prog

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See also: próg

English[edit]

Etymology 1[edit]

Abbreviations.

Adjective[edit]

prog (not comparable)

  1. Abbreviation of progressive.
    • 2003, Frank Moriarty, Seventies Rock: The Decade of Creative Chaos
      Captain Beyond had tentatively dipped their toe in the uncharted American waters of prog rock, but in England, progression was the name of the game, with a host of bands elevating themselves ...

Noun[edit]

prog (plural progs)

  1. (computing, informal) A program.
    • 2001, "n.one", transfer progs from comp to comp (on newsgroup 24hoursupport.helpdesk)
      [] is there some way to connect to my new comp so I can transfer some of the software progs []
    • 2001, "Yoda", How do I get progs to run when linux 7.1 starts up? (on newsgroup linux.redhat)
    • 2003, "Leo Edwards", Automating the Windows backup prog to commence backups? (on newsgroup microsoft.public.win98.apps)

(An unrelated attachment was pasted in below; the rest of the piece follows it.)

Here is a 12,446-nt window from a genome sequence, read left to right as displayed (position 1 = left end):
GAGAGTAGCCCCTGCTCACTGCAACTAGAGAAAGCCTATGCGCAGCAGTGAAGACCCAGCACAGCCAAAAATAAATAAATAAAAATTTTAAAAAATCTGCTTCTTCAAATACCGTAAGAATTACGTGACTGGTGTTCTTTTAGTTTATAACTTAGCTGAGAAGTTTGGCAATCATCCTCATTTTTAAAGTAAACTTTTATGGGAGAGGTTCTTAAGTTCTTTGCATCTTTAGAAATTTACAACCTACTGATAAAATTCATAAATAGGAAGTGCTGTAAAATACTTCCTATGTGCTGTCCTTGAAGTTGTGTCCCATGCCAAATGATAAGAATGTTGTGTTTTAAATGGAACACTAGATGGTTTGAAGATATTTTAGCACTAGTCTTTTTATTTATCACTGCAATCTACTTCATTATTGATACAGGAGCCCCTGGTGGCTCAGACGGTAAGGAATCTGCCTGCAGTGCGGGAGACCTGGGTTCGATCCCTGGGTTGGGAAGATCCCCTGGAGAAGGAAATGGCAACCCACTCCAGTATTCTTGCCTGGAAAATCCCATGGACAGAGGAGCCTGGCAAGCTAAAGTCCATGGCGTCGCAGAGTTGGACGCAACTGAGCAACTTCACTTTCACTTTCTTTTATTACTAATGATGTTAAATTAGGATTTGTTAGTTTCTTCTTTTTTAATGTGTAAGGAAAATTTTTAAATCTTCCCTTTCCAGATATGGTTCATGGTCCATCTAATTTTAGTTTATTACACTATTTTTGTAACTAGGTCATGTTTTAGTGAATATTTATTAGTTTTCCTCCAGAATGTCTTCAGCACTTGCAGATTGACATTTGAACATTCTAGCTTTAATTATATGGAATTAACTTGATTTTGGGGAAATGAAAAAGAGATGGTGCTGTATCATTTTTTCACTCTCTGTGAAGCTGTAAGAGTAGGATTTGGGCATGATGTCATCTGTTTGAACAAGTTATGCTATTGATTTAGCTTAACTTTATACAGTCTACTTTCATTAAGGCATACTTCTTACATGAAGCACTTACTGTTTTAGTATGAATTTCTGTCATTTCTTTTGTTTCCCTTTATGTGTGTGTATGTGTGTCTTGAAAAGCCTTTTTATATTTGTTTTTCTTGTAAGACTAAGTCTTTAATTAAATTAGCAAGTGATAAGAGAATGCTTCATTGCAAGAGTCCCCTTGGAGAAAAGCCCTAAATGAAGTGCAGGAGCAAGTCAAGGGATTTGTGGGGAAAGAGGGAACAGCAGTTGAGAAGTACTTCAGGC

I've looked around if I can get the prog to start a backup itself, but it still requires some manual commands.

Etymology 2[edit]

Noun[edit]

prog (countable and uncountable, plural progs)

  1. (slang, obsolete) Victuals got by begging, or vagrancy; victuals of any kind; food; supplies.
    (Can we find and add a quotation of Jonathan Swift to this entry?)
  2. (slang, obsolete) A vagrant beggar; a tramp.

Verb[edit]

prog (third-person singular simple present progs, present participle progging, simple past and past participle progged)

  1. (obsolete, slang) To wander about and beg; to seek food or other supplies by low arts; to seek advantage by mean tricks.
    • Fuller
      a perfect artist in progging for money
    • Burke
      I have been endeavouring to prog for you.
  2. (obsolete, slang) To steal; to rob; to filch.
    (Can we find and add a quotation of Johnson to this entry?)
  3. (Scotland) To prick; to goad; to progue.

Part or all of this entry has been imported from the 1913 edition of Webster’s Dictionary, which is now free of copyright and hence in the public domain. The imported definitions may be significantly out of date, and any more recent senses may be completely missing.

Anagrams[edit]